The last two blog posts I started drafting were just complaining. Both were about terrible UI on company websites and I didn’t post them because I just didn’t want to be that negative. Everyone knows UI on the internet is a mess and I’m not a UI guy, so anything I have to say about it wouldn’t amount to much other than senseless whining. Nobody wants to read that.
Complaining about the same things as everyone else isn’t just not interesting, it actively makes the ecosystem worse. I used to read live comments on Reddit while watching NASCAR and Indycar races, but often don’t anymore because the negativity was just too much. People complained about the sanctioning bodies, the cars, the tracks, the TV coverage, the drivers, other fans, you name it. It was constant and pointless. People argued in circles about all of it, getting outright vicious with each other over nothing that actually mattered. It was impacting my enjoyment of the races, so I just stopped.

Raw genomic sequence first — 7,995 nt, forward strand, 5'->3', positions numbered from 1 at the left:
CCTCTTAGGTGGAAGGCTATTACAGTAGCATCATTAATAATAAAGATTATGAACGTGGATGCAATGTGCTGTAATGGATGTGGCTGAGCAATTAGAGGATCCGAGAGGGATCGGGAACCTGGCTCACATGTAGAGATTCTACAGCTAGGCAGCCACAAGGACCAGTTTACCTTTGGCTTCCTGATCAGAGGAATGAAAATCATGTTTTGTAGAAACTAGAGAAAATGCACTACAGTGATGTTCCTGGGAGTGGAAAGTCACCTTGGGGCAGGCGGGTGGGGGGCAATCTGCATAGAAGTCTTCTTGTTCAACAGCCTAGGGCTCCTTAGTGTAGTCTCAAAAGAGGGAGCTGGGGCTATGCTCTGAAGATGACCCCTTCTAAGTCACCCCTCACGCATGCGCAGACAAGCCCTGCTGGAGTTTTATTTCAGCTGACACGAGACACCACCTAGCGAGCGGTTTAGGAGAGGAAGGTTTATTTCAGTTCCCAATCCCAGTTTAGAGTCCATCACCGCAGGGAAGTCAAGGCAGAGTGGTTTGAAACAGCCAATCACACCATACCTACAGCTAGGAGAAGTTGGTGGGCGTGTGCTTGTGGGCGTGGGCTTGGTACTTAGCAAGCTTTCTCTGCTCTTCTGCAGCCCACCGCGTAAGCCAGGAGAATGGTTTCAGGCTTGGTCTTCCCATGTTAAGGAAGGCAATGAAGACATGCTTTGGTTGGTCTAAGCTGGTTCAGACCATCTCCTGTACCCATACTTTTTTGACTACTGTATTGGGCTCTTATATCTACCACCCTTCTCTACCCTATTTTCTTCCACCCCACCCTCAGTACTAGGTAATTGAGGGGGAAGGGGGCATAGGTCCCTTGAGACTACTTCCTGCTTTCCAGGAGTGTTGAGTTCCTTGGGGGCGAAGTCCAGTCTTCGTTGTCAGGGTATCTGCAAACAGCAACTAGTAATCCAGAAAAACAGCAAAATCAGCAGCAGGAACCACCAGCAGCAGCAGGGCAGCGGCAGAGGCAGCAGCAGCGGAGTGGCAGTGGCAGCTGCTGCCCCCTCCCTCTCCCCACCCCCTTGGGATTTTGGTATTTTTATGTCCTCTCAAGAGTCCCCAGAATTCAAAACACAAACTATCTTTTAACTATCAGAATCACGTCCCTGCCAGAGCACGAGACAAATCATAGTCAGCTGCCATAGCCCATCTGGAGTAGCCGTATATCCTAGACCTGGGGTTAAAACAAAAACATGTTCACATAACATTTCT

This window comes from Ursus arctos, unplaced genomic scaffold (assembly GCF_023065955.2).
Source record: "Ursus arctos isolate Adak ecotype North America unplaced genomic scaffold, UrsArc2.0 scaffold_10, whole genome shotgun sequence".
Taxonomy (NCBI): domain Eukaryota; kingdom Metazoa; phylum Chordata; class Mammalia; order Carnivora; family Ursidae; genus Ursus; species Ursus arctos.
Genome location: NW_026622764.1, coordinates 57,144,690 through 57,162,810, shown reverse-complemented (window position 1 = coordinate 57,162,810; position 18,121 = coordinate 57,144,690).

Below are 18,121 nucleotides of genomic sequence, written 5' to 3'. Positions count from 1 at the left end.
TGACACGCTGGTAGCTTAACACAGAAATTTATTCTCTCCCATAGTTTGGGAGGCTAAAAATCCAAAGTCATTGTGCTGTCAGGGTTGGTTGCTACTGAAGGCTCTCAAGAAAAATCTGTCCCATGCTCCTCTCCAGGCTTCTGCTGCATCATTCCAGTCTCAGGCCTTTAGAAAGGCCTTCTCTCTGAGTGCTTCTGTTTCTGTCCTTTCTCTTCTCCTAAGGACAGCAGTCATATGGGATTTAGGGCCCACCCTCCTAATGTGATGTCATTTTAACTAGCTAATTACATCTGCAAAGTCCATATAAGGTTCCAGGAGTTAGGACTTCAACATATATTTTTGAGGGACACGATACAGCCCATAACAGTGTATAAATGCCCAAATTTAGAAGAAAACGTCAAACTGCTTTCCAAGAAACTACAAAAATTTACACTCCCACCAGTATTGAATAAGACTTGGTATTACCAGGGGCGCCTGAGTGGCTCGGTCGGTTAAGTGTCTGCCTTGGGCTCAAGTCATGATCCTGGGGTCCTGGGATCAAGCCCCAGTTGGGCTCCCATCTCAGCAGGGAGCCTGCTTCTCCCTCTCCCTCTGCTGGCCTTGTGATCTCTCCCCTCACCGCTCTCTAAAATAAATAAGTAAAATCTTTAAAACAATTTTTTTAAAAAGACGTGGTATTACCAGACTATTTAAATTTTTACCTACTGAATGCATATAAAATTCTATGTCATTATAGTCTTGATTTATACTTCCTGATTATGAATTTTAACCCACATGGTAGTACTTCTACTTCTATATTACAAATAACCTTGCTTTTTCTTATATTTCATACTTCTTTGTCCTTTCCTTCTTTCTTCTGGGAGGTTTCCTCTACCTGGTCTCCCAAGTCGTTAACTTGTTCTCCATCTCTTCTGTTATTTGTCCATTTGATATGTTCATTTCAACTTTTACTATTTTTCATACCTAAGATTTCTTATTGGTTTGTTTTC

I want no part of it. If I have an idea for something to post and it just boils down to complaining, I’m not going to post it. I’m reminded of Derek Sivers’ blog post about public speaking and writing where he suggests cutting out anything that isn’t surprising because everything else lines up with what your audience already knows. If I’m complaining about terrible UI, nobody is surprised because they know most UIs can be terrible. Nobody wants to read it and it never makes me feel better about whatever was annoying me. If I want to say something, I’m going to have to find something positive or constructive to say, because complaining just isn’t worth reading.